So a big fuss is being raised in the media over the fact that the iPhone 5 is not listed as the number one smartphone in the latest rankings from Consumer Reports. Based on product ratings of smartphones sold by the major U.S. carriers, the iPhone 5 is slipping.
Some members of the media continue to make excuses for the curious reviews from CR, claiming that the competition keeps getting better, while, I suppose, Apple stands still. So even though the iPhone 5 was once at the top of the heap, some mysterious changes on the part of HTC, LG, Motorola and Samsung have pushed Apple’s gadget from the top and supplanted it.
So is that true? Since the introduction of the iPhone 5 in September, have the ensuing four months brought worthy improvements in the competition? How so? Do they offer better screens? Not that I can see? What about speedier performance? Well, here the iPhone 5 and its A6 processor rate with the best of the competition. And there hasn’t been a major upgrade to Google’s Android software that would somehow result in a sudden improvement of the OS’s interface or performance.
So what’s really going on? Has Apple suddenly been downgraded by CR?
Well, ratings that are no more than a few points apart are regarded by CR as not significant. It seems that the Android phones, for some reason, rate better than the iPhone at “Messaging” and “Phoning.” You’d think the features are fairly obvious by the description, but it appears that CR blurs email and texting, and doesn’t give Apple any brownie points for iMessages. When it comes to Phoning, Android handsets are somehow regarded as superior in handling calls. But they both rate the same in that ephemeral “Ease of use” factor, which seems doubly confusing, since the iOS tends to fare better on that criteria according to most independent reviewers. Overall, they are all quite close, and CR would have you believe that you can buy any of them and be assured of a great user experience. They are, after all, all recommended.
But the truth is that these ratings have been out for weeks. The only change is the appearance of “The Hot List” in the February 2013 issue, which summarizes the best products in several categories that include smartphones, TVs, E-book readers and home appliances. To CR, Apple has always been at or near the top, with the highest-rated products receiving ratings that are extremely close.
You can certainly agree or disagree with CR’s rating methodology, or the results. But to assume something has suddenly changed is just plain wrong. But that position simply advances the meme on the part of some members of the media that Apple is in hot water, and that explains the stock price’s erosion in recent weeks. Apple has, some claim, lost its mojo.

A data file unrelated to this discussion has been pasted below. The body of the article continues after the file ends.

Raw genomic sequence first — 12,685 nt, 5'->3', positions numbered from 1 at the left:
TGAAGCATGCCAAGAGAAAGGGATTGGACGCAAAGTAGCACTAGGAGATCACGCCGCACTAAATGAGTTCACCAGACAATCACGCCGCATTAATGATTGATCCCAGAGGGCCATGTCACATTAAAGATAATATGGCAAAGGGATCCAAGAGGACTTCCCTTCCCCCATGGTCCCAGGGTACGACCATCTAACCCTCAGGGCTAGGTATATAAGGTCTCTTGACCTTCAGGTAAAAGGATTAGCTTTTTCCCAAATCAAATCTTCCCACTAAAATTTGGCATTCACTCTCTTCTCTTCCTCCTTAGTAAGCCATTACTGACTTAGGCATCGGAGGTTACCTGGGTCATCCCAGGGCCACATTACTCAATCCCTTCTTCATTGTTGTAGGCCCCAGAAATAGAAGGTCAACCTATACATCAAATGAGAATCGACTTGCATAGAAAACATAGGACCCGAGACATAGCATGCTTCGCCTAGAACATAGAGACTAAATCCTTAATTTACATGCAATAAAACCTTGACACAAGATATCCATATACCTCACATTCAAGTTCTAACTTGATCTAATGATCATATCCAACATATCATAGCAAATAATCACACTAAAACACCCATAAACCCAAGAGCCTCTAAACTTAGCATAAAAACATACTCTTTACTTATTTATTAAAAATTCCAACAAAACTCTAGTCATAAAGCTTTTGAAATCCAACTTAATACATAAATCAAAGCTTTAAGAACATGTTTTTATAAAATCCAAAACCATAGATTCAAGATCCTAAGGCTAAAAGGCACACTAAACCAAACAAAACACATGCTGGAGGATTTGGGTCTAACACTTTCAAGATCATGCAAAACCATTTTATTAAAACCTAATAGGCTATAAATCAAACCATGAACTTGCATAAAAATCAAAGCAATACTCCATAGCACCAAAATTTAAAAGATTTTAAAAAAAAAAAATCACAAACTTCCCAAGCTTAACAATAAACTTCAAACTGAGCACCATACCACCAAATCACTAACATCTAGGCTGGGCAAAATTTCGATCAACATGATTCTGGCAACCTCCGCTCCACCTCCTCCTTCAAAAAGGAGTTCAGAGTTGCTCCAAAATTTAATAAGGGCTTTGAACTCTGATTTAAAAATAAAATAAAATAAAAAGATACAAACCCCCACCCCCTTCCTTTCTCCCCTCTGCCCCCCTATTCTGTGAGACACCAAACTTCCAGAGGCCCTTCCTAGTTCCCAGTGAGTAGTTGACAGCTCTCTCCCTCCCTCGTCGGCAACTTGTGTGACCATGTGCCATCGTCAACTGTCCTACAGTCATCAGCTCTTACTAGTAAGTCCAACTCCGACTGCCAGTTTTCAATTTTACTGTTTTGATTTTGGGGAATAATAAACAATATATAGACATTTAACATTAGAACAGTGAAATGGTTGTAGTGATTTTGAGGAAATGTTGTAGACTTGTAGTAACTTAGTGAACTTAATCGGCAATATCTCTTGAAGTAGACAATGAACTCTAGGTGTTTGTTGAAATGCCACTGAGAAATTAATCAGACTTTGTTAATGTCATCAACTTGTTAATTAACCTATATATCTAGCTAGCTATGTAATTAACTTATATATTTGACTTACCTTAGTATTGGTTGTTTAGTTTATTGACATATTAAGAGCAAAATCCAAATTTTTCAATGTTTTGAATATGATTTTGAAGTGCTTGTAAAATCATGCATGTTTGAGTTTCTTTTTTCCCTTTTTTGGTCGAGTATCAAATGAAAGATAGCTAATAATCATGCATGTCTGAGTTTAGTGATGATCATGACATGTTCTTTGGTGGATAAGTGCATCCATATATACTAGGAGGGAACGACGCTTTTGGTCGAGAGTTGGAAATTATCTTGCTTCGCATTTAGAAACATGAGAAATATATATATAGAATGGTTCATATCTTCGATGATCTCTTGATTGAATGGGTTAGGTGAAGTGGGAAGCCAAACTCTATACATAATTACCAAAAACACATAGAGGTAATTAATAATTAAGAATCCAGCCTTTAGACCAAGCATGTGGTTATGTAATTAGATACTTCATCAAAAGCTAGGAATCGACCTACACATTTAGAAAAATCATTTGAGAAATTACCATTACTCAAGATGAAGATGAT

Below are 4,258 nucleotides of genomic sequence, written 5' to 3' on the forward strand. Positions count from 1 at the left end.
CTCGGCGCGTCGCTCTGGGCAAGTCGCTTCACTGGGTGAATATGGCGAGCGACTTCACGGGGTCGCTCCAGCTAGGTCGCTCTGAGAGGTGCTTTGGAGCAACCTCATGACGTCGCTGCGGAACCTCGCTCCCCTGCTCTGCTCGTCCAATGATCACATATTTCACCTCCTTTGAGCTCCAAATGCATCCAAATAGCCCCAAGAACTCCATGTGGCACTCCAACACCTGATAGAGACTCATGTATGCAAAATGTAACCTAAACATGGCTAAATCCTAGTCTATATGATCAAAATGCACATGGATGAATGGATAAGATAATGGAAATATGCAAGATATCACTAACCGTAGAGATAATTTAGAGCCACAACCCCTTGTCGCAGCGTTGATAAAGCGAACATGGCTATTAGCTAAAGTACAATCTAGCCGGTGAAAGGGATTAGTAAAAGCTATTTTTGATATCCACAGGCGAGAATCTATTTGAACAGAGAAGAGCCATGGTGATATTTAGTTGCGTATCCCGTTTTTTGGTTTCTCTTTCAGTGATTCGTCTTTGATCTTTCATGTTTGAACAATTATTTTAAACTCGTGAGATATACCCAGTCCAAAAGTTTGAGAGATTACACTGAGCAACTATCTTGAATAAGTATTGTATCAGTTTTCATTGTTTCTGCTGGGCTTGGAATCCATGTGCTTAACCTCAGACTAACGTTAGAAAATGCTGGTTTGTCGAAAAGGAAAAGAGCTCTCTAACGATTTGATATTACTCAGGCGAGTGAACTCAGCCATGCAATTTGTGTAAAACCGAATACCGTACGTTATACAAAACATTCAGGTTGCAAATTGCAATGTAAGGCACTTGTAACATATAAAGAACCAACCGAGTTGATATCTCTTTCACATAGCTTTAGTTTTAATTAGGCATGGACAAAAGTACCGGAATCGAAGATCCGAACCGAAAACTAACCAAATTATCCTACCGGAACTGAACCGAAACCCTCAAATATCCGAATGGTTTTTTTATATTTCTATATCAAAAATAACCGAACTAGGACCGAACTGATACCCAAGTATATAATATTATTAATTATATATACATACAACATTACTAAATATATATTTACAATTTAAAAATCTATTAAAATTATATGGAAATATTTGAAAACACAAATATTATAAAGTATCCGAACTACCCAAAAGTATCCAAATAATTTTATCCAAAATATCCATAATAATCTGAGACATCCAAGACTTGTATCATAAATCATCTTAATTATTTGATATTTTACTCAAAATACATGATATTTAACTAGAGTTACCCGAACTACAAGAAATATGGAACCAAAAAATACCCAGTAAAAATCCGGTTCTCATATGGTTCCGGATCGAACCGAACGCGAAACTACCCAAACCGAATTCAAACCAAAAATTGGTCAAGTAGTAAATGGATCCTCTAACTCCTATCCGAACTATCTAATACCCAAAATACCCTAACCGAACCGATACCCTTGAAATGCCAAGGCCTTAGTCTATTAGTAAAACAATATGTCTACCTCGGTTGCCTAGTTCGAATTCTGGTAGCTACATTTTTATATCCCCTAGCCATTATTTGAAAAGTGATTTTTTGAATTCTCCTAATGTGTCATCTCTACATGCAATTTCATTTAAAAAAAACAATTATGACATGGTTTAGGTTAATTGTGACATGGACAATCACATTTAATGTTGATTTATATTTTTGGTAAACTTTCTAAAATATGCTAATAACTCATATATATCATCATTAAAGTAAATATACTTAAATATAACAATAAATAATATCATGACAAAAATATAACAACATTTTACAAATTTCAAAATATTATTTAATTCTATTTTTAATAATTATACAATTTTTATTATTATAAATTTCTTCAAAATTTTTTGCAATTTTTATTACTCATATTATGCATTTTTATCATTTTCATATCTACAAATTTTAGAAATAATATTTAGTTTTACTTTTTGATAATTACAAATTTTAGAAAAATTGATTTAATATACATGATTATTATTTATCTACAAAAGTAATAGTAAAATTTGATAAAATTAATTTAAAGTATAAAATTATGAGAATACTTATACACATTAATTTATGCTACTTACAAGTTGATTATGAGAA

If anything, the iPhone 5 rates better than the infamous iPhone 4, from 2010, in one key respect: CR recommends it. In the midst of the trumped up Antennagate scandal, such as it was, CR tried to convince readers that the iPhone 4 was the one and only smartphone to exhibit severe signal degradation when held the “wrong way,” the so-called “Death Grip.” In the real world, there were YouTube videos showing other popular smartphones exhibiting similar symptoms when held in ways that covered their antenna systems. CR also ignored the telltale labels on some smartphones and the references in user guides warning customers not to hold them in certain ways because of possible signal strength problems. But I suppose CR doesn’t believe in reading manuals, because how could they miss the warnings? I guess they never saw the Apple videos or the ones on YouTube showing how other phones had reception problems.
Don’t forget how CR tried to ding the third generation iPad when some reported it ran hot under load. CR did its level best to make the iPad fail, without success. It got hot, but not too hot to recommend.
But I am not going to suggest that CR is engaged in a deep-seated conspiracy to downgrade the iPhone 5, and really wants the companies who sell Android gear to succeed. Despite the shortcomings in the magazine’s testing, they appear to be going about these reviews with good intentions. That you aren’t seeing real usability testing of the various mobile platforms probably just means that CR thinks they are very much the same in the scheme of things, or the differences aren’t significant enough to mention. To them, “Ease of use” is very much about using the various features, but nothing is said about interface niceties or even possibly significant variations from one platform to another.
So, does the tiled interface of Windows Phone make it easier to check notifications on a Nokia Lumia 920, so you can quickly get back to your work? Is the iOS better than Android, equal, or not as good? You can’t tell, because Windows Phone, Android and the iOS are all regarded by CR as “Excellent” in “Ease of use.”
Regardless of how you interpret CR’s ratings, it is not true that the iPhone 5 is not faring so well compared to the competition. However you regard CR’s ratings scheme, and not every category gets equal importance or consistent importance, the top-rated phones are mostly equal in key respects. That’s not such a bad thing, even if you disagree with the totals.
Now there is another tidbit in the February issue of CR worth mentioning: According to their testing, Windows 8 PCs are actually slower than Windows 7 PCs, though the magazine doesn’t say how much, nor do they explain how much less battery life you’ll get on a notebook. They attribute the performance disadvantage and inferior battery life to the lack of drivers for the new OS. But since developers had the prerelease versions since 2011, you wonder why it’s taking them so long — assuming that is the real reason. Shades of Windows Vista!
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